Barely two months after the federal government gave Trans Mountain a second nod to proceed, the company is gearing up to restart its pipeline expansion project that will more than triple capacity of the pipeline running from the Edmonton area to port in Burnaby.

Trans Mountain is telling construction contractors to prepare for the restart of the project — and is giving them 30 days to line up equipment, employees, supplies and detailed plans for specific parts of the job.

“With the first wave of regulatory approvals complete, we are confident that we have a path forward by which the Expansion Project construction can commence,” said Ian Anderson, President and CEO of Trans Mountain Corporation in a press release.

“Construction work will soon begin in communities along the route, including along the right-of-way in Alberta between Edmonton and Edson, and in the Greater Edmonton area,” the corporation said.

The company says work is also slated to resume very soon at the pipeline terminal in Burnaby, where port facilities are being upgraded to allow for more — and larger — oil tankers.

Start dates in the remaining construction areas will be set once final regulatory approvals and permits are in place.

Trans Mountain expects to receive those additional approvals and permits “over the coming months” and, provided that happens, says the expanded pipeline will be in service by mid-2022.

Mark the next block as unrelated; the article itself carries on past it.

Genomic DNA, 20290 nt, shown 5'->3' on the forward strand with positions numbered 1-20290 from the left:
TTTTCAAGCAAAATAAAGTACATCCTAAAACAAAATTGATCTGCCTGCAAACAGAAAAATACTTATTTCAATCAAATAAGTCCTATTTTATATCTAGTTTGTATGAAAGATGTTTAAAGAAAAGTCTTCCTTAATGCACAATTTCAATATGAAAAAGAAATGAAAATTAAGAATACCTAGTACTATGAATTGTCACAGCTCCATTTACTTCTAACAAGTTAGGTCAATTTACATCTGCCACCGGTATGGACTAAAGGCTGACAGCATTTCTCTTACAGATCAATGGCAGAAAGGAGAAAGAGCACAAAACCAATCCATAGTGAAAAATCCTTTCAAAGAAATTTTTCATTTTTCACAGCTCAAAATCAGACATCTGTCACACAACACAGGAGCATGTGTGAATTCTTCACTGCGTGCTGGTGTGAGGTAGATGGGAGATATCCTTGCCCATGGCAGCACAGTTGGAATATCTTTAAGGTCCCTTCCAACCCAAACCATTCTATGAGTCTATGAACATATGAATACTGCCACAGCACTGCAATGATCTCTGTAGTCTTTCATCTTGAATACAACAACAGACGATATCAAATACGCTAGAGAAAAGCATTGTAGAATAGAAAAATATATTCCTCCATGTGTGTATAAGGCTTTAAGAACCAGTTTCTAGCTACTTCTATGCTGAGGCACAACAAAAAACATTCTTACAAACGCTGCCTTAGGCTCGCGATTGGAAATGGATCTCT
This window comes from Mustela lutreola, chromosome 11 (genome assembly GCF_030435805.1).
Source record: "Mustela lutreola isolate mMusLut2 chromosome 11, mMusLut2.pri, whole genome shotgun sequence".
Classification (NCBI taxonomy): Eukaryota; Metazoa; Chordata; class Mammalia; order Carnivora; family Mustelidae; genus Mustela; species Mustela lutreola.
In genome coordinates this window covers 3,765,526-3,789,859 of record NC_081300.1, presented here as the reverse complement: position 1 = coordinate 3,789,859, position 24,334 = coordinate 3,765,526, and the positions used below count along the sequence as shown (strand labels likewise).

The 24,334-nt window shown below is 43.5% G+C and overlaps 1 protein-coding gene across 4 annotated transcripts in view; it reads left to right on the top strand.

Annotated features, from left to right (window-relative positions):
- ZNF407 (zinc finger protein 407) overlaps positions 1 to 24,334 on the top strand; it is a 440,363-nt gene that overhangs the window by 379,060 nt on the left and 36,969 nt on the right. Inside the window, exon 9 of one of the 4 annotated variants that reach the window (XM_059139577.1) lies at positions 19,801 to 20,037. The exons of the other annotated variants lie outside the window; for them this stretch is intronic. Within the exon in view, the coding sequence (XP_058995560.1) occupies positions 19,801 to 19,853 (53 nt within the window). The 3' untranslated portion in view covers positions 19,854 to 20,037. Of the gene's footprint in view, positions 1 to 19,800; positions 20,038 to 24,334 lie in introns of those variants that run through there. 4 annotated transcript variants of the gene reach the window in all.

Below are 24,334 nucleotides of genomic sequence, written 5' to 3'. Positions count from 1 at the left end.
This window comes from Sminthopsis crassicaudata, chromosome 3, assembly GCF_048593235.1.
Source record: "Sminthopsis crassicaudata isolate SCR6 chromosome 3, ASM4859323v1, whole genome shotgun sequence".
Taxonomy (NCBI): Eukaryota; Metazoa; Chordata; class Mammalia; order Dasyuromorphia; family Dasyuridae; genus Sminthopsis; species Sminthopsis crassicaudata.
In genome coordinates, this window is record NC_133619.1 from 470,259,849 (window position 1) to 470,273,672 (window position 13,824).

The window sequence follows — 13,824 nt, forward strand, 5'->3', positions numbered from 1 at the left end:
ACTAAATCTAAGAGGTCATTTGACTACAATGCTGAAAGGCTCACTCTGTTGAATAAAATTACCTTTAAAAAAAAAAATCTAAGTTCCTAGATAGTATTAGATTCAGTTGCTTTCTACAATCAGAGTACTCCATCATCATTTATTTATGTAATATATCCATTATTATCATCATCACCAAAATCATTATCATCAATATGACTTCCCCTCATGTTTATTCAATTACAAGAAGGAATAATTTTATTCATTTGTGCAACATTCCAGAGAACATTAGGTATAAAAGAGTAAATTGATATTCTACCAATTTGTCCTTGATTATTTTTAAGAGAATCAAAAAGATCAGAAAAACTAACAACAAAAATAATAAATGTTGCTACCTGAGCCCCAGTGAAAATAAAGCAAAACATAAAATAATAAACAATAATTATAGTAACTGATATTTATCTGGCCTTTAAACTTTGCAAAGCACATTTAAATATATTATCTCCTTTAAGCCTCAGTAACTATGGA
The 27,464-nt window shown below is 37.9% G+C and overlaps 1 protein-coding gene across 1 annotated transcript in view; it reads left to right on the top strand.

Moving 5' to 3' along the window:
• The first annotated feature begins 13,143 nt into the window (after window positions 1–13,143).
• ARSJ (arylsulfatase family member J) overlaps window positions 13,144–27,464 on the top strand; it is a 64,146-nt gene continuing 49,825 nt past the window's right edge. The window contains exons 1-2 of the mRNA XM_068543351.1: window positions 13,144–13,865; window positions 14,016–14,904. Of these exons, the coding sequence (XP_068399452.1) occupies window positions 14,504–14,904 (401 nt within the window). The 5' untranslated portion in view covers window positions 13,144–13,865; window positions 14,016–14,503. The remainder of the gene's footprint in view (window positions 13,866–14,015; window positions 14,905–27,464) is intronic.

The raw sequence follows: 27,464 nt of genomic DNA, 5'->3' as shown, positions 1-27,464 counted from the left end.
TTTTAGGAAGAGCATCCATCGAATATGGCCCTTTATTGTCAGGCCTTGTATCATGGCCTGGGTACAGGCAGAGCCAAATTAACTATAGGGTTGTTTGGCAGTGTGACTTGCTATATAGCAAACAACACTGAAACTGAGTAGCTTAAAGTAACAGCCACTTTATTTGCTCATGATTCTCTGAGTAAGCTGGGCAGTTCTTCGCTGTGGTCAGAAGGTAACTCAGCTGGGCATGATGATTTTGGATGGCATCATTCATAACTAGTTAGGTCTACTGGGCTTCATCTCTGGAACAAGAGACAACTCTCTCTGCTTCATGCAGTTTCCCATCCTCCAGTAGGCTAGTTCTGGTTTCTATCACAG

It predicts 4,200 workers will be employed along the corridor by late 2019.

“Over the coming months, we will continue our engagement with Indigenous communities along the construction corridor,” said Anderson.

“We are committed to ensuring the Project incorporates all appropriate measures to protect the cultural, environmental and local Indigenous interests in the lands and waters through construction and into operation.”

Natural Resources Minister Amarjeet Sohi, who represents the riding of Edmonton Mill Woods, held a press conference in Sherwood Park, Alta., where he praised the Crown corporation’s announcement on Wednesday.

Sohi called it a “greenlight to proceed” with the physical work of the Trans Mountain expansion, after the Liberal cabinet approved the project and the National Energy Board issued a certificate in June.

“We’ve very happy that people will be actually in the field, digging the ground and installing the pipe,” Sohi said.

“It’s a very exciting time for Alberta. It’s a very exciting time for Canada. This is a project that is in the national interest.”

Conservatives, meanwhile, criticized the timing of the announcement and the Liberal government’s broader policy on pipelines.

“Weeks before the federal election, the natural resources minister has finally confirmed some timelines for the construction of the Trans Mountain pipeline,” Edmonton Riverbend MP Matt Jeneroux said in an emailed statement.

“This is after four years in which the minister and his government actively worked to destroy our energy sector by cancelling projects like Northern Gateway and Energy East and passing legislation like the no-more-pipelines Bill C-69.”


With files from Canadian Press and CBC